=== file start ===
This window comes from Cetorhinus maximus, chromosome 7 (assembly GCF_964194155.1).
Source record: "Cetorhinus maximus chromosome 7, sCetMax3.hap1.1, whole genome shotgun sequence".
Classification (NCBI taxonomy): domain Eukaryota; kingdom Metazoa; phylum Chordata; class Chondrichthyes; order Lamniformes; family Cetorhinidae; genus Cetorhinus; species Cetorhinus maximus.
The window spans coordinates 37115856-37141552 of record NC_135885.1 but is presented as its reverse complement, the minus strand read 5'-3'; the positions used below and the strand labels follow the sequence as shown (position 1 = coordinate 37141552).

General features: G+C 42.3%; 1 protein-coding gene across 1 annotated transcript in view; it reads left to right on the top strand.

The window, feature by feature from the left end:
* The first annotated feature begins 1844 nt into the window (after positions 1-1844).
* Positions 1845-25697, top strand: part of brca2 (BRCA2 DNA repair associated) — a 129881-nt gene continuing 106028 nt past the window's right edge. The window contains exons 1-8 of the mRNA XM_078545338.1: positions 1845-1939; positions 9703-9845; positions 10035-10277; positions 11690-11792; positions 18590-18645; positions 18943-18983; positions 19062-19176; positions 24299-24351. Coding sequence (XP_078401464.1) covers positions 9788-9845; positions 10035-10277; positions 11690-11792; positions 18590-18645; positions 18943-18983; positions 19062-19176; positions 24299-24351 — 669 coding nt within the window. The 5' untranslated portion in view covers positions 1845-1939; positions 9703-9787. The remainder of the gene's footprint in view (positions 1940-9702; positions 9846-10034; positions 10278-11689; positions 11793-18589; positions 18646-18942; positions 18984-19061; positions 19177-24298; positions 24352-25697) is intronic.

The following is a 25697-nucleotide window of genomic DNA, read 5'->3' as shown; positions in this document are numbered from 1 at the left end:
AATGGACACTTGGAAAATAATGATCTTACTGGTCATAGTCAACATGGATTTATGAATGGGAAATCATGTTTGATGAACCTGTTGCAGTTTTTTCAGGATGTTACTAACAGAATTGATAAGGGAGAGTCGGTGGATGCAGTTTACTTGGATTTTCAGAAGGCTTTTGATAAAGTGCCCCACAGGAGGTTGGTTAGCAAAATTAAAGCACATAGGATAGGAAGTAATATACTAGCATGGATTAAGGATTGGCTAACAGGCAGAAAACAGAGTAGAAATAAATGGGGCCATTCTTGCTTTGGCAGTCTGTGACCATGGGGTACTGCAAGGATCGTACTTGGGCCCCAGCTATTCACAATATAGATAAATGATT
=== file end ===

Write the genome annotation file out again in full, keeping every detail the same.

This window comes from Cetorhinus maximus, chromosome 7 (assembly GCF_964194155.1).
Source record: "Cetorhinus maximus chromosome 7, sCetMax3.hap1.1, whole genome shotgun sequence".
Classification (NCBI taxonomy): domain Eukaryota; kingdom Metazoa; phylum Chordata; class Chondrichthyes; order Lamniformes; family Cetorhinidae; genus Cetorhinus; species Cetorhinus maximus.
The window spans coordinates 37115856-37141552 of record NC_135885.1 but is presented as its reverse complement, the minus strand read 5'-3'; the positions used below and the strand labels follow the sequence as shown (position 1 = coordinate 37141552).

General features: G+C 42.3%; 1 protein-coding gene across 1 annotated transcript in view; it reads left to right on the top strand.

The window, feature by feature from the left end:
* The first annotated feature begins 1844 nt into the window (after positions 1-1844).
* Positions 1845-25697, top strand: part of brca2 (BRCA2 DNA repair associated) — a 129881-nt gene continuing 106028 nt past the window's right edge. The window contains exons 1-8 of the mRNA XM_078545338.1: positions 1845-1939; positions 9703-9845; positions 10035-10277; positions 11690-11792; positions 18590-18645; positions 18943-18983; positions 19062-19176; positions 24299-24351. Coding sequence (XP_078401464.1) covers positions 9788-9845; positions 10035-10277; positions 11690-11792; positions 18590-18645; positions 18943-18983; positions 19062-19176; positions 24299-24351 — 669 coding nt within the window. The 5' untranslated portion in view covers positions 1845-1939; positions 9703-9787. The remainder of the gene's footprint in view (positions 1940-9702; positions 9846-10034; positions 10278-11689; positions 11793-18589; positions 18646-18942; positions 18984-19061; positions 19177-24298; positions 24352-25697) is intronic.

The following is a 25697-nucleotide window of genomic DNA, read 5'->3' as shown; positions in this document are numbered from 1 at the left end:
AATGGACACTTGGAAAATAATGATCTTACTGGTCATAGTCAACATGGATTTATGAATGGGAAATCATGTTTGATGAACCTGTTGCAGTTTTTTCAGGATGTTACTAACAGAATTGATAAGGGAGAGTCGGTGGATGCAGTTTACTTGGATTTTCAGAAGGCTTTTGATAAAGTGCCCCACAGGAGGTTGGTTAGCAAAATTAAAGCACATAGGATAGGAAGTAATATACTAGCATGGATTAAGGATTGGCTAACAGGCAGAAAACAGAGTAGAAATAAATGGGGCCATTCTTGCTTTGGCAGTCTGTGACCATGGGGTACTGCAAGGATCGTACTTGGGCCCCAGCTATTCACAATATAGATAAATGATT